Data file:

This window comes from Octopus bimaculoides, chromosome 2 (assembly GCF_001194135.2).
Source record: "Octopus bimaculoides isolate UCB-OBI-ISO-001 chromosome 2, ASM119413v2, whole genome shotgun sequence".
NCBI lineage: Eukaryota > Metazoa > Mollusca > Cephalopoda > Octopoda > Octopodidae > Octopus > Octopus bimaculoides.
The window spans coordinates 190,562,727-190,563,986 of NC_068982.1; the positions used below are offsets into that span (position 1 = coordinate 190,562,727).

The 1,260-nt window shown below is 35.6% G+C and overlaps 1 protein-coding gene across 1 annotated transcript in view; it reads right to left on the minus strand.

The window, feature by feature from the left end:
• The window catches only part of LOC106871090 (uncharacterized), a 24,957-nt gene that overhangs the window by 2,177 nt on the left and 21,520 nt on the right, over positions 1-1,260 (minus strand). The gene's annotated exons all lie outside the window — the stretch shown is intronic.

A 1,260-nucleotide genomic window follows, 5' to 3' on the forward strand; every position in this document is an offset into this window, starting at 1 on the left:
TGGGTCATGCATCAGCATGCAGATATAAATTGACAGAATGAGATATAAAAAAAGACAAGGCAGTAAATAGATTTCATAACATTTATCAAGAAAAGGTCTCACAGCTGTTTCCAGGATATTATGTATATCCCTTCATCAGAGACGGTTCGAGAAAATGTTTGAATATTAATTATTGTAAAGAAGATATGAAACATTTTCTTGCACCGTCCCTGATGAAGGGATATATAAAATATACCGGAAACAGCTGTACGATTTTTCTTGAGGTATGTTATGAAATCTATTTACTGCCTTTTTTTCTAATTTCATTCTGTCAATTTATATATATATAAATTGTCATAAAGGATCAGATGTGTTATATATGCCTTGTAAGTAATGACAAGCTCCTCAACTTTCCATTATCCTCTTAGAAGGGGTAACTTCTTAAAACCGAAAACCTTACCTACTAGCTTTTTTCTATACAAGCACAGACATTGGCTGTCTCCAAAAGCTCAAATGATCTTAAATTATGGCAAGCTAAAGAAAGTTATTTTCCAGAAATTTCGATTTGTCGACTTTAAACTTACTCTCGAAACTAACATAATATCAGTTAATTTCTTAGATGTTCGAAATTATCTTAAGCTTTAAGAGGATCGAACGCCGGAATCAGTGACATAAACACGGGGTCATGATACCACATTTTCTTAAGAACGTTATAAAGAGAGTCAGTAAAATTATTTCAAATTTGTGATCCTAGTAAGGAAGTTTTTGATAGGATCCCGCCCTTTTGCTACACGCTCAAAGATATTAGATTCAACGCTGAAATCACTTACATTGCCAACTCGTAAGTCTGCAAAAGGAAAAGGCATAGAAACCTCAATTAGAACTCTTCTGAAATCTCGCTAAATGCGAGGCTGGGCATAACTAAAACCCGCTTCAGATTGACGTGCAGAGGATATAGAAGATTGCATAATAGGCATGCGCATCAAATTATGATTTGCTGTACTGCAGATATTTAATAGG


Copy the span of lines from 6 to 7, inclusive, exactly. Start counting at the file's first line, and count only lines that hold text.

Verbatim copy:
The window, feature by feature from the left end:
• The window catches only part of LOC106871090 (uncharacterized), a 24,957-nt gene that overhangs the window by 2,177 nt on the left and 21,520 nt on the right, over positions 1-1,260 (minus strand). The gene's annotated exons all lie outside the window — the stretch shown is intronic.